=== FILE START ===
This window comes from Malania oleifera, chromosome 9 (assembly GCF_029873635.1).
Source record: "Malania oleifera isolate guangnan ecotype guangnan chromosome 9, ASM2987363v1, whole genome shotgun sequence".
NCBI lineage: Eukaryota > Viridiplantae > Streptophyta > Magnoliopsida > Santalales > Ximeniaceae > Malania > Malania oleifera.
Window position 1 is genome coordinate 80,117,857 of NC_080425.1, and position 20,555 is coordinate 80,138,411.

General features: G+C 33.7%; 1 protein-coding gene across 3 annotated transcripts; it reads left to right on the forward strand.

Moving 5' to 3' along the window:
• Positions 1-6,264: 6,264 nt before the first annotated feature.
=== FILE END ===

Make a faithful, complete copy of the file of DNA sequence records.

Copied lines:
This window comes from Malania oleifera, chromosome 9 (assembly GCF_029873635.1).
Source record: "Malania oleifera isolate guangnan ecotype guangnan chromosome 9, ASM2987363v1, whole genome shotgun sequence".
NCBI lineage: Eukaryota > Viridiplantae > Streptophyta > Magnoliopsida > Santalales > Ximeniaceae > Malania > Malania oleifera.
Window position 1 is genome coordinate 80,117,857 of NC_080425.1, and position 20,555 is coordinate 80,138,411.

General features: G+C 33.7%; 1 protein-coding gene across 3 annotated transcripts; it reads left to right on the forward strand.

Moving 5' to 3' along the window:
• Positions 1-6,264: 6,264 nt before the first annotated feature.